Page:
Issue



Interposer ecosystem examined


04/01/2012







Dr. Phil Garrou,

Contributing Editor


At the recent IMAPS Device Packaging Conference in Ft. McDowell, AZ, Solid State Technology's Insights from the Leading Edge (IFTLE) brought together a panel of manufacturers, users and market specialists to discuss the evolving 2.5D / 3D Infrastructure.


I was joined by Douglas Yu, Sr. Director of front end and back end technology development for TSMC; Jonathon Greenwood, Director of Packaging R&D at GlobalFoundries; Remi Yu, Deputy Division Director of UMC; Nick Kim, VP of electronic packaging technologies at Hynix; Rich Rice, Sr. VP of sales for ASE ; Ron Huemoeller, VP of Advanced 3D interconnect at Amkor; Matt Nowak, Sr. Director of Engineering at Qualcomm and Jan Vardaman, President of TechSearch Inc.


The panelists were unanimous in their descriptions of mainstream 3D packaging being represented by 5-8??m copper through-silicon-via (TSV) middle on 50??m-thick silicon from integrated design manufacturers (IDMs) or foundries and interposers as 10??m Cu TSV in 100??m-thick silicon. Vardaman points out that some larger "TSV-last" from the backside are, of course, also being used in image sensors, and other TSV variations are being seen in MEMS applications.


When discussing interposer sourcing, Amkor's Huemoeller indicated that only 3 players were close to being ready to deliver interposers of any kind: TSMC, UMC, and GlobalFoundries. While some in the audience were resolute in their conviction that only panel-size formats (i.e., flat panel glass or laminates) could deliver the economics necessary to make 2.5/3D packaging mainstream, the assembled experts agreed that while glass panels and even possibly advanced laminates presented interesting possibilities for low-cost future products, they currently cannot meet requirements and are in the earliest stages of R&D.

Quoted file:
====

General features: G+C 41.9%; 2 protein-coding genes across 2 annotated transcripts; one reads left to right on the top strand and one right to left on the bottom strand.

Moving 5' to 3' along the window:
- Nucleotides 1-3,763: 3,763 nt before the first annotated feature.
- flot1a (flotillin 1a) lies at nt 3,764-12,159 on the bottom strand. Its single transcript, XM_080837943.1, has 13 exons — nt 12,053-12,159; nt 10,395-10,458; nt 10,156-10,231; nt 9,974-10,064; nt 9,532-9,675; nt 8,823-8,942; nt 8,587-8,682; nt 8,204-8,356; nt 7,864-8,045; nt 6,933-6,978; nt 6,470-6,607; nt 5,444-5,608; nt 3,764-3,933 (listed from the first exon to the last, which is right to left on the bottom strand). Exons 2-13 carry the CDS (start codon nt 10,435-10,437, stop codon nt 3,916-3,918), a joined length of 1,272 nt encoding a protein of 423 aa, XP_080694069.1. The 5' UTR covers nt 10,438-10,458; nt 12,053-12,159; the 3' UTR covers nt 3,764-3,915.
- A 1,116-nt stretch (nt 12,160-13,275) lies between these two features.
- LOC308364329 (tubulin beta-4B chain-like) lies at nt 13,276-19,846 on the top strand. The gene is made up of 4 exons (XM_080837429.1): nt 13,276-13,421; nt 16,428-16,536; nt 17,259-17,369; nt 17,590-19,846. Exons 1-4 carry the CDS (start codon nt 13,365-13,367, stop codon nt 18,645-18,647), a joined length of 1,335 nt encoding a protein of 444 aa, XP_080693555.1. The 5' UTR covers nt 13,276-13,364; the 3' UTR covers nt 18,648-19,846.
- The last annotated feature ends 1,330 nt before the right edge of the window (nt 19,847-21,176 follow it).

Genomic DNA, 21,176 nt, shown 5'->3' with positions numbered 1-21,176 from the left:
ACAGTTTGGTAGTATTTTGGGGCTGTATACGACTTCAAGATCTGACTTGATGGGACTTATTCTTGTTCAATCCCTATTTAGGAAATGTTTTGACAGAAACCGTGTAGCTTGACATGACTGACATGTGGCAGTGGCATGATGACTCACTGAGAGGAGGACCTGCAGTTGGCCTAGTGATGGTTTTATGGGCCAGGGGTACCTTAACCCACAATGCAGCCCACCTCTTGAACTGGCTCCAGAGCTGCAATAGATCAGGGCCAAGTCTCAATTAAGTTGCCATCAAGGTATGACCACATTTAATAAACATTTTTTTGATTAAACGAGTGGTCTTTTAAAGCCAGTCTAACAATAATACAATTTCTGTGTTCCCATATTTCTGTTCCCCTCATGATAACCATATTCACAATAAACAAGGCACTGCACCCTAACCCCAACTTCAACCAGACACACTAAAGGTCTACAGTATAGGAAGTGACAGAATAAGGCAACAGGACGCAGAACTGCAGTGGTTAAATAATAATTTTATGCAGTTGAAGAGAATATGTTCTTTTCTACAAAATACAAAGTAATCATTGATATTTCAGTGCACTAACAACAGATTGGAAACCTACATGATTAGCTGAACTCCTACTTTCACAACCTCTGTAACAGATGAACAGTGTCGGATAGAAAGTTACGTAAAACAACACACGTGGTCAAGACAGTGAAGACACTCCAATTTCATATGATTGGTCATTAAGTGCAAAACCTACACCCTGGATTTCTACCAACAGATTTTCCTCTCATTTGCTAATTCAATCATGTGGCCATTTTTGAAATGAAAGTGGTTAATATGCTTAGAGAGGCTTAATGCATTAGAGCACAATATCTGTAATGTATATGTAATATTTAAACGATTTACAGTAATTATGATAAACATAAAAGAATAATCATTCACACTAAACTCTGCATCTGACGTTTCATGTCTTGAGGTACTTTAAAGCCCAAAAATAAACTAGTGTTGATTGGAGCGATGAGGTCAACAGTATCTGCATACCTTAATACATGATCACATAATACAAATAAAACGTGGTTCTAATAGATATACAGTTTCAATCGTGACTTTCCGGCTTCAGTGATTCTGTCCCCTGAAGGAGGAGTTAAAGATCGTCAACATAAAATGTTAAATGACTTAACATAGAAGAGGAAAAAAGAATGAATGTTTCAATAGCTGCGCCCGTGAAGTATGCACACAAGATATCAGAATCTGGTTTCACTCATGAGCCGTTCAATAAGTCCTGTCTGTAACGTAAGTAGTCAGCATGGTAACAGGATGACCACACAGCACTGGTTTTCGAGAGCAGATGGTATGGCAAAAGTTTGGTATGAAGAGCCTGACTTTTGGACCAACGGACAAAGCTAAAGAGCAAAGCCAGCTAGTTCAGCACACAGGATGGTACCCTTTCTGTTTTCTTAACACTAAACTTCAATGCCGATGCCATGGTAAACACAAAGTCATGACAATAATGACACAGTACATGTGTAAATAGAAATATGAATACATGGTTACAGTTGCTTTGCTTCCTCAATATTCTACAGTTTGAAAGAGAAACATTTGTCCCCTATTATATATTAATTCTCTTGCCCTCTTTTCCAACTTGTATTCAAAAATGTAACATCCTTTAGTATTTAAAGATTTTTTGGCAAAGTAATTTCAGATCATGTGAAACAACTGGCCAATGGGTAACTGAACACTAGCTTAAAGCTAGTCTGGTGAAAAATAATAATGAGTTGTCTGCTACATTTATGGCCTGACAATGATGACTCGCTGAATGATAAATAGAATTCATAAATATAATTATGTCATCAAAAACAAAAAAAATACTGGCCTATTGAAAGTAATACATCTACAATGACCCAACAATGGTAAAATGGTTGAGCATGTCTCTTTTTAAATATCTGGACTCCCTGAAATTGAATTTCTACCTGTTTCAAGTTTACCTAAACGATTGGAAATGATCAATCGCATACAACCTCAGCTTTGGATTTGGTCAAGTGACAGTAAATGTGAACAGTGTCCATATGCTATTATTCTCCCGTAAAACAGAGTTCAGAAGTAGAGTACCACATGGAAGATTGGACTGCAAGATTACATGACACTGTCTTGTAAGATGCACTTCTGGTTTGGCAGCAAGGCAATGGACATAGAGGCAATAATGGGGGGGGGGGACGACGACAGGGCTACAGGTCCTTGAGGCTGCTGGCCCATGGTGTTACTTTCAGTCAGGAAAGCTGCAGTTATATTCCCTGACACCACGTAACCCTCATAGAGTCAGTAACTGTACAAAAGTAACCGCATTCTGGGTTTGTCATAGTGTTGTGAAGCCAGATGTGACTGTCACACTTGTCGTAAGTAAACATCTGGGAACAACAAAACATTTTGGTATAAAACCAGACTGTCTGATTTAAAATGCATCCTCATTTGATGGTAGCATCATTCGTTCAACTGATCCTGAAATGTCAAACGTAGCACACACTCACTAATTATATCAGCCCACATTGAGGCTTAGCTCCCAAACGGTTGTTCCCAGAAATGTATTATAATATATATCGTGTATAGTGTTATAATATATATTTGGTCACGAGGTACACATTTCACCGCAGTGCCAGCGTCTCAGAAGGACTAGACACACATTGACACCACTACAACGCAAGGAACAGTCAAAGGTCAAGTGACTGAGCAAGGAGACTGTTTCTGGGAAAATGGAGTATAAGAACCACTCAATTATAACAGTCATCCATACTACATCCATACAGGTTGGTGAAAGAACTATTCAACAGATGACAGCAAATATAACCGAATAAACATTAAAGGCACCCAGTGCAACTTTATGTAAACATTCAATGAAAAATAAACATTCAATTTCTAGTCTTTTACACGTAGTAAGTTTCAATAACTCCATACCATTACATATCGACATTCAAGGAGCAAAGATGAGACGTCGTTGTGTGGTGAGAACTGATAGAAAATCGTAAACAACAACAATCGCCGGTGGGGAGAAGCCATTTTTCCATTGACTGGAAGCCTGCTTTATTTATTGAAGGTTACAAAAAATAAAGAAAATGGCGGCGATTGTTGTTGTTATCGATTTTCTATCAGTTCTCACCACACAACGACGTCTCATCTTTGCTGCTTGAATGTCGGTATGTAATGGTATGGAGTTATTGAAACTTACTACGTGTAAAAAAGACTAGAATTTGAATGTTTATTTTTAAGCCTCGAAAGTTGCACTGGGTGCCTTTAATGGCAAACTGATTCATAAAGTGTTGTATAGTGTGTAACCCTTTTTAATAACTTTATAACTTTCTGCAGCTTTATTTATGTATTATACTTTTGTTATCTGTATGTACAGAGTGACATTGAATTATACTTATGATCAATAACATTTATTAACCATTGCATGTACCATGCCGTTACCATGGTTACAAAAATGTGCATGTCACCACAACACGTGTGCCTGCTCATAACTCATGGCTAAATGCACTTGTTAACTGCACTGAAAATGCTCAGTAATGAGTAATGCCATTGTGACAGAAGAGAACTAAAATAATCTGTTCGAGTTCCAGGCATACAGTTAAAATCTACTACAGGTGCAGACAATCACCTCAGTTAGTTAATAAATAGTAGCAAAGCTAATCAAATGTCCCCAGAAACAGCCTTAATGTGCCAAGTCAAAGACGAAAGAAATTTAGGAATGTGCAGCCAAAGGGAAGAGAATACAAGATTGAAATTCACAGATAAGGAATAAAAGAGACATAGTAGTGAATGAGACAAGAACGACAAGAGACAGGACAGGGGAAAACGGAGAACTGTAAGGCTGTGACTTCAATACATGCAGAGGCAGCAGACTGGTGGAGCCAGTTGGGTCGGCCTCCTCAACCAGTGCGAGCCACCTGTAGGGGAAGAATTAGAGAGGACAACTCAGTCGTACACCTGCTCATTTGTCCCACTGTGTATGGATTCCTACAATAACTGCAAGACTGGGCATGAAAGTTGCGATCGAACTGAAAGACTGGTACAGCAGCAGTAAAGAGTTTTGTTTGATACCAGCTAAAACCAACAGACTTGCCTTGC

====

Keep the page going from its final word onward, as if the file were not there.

If we assume interposers will be divided into the categories of "coarse" and "fine," the infrastructure question becomes "Where will these interposers be coming from?" Fine interposers by definition (1??m l/s) will require front-end semiconductor manufacturing tools and thus will be restricted to today's IDM and foundries that have such capability in place.


While all the outsourced semiconductor assembly and test (OSAT) providers have redistribution layer (RDL) technology capable of fabricating "coarse" interposers, so far none of the major players ??? ASE, Amkor, SCP, SPIL ??? have announced that they are entering the interposer business. TSMC, UMC, and GlobalFoundries all indicated that they will be commercializing fine-featured interposers, although, as of yet, only TSMC and IBM have initiated small-volume product production.


Nowak indicated that interposers would add substantial cost and as such probably would not be a broadly accepted solution for low cost mobile products. In response, TSMC's Yu responded that the addition of an interposer added cost to the overall component, but that "...this [2.5D] solution also offers cost savings by reuse of IP and separating digital and analog circuitry and allowing partitioning of costly SoC," and that this could make it the lowest-cost solution.


Based on the positions of these experts, one can conclude that initial interposer supply will be so-called "fine featured" high-end product, which will be provided today by foundries/3D-active IDMs. While we can anticipate that there will be future products designed to take advantage of "coarse" interposers, and some of the initial fine interposers might be able to migrate to coarse interposers as they become available, we will, initially at least, be limited by the availability and cost of foundry-supplied interposers.


Solid State Technology, Volume 55, Issue 3, April 2012


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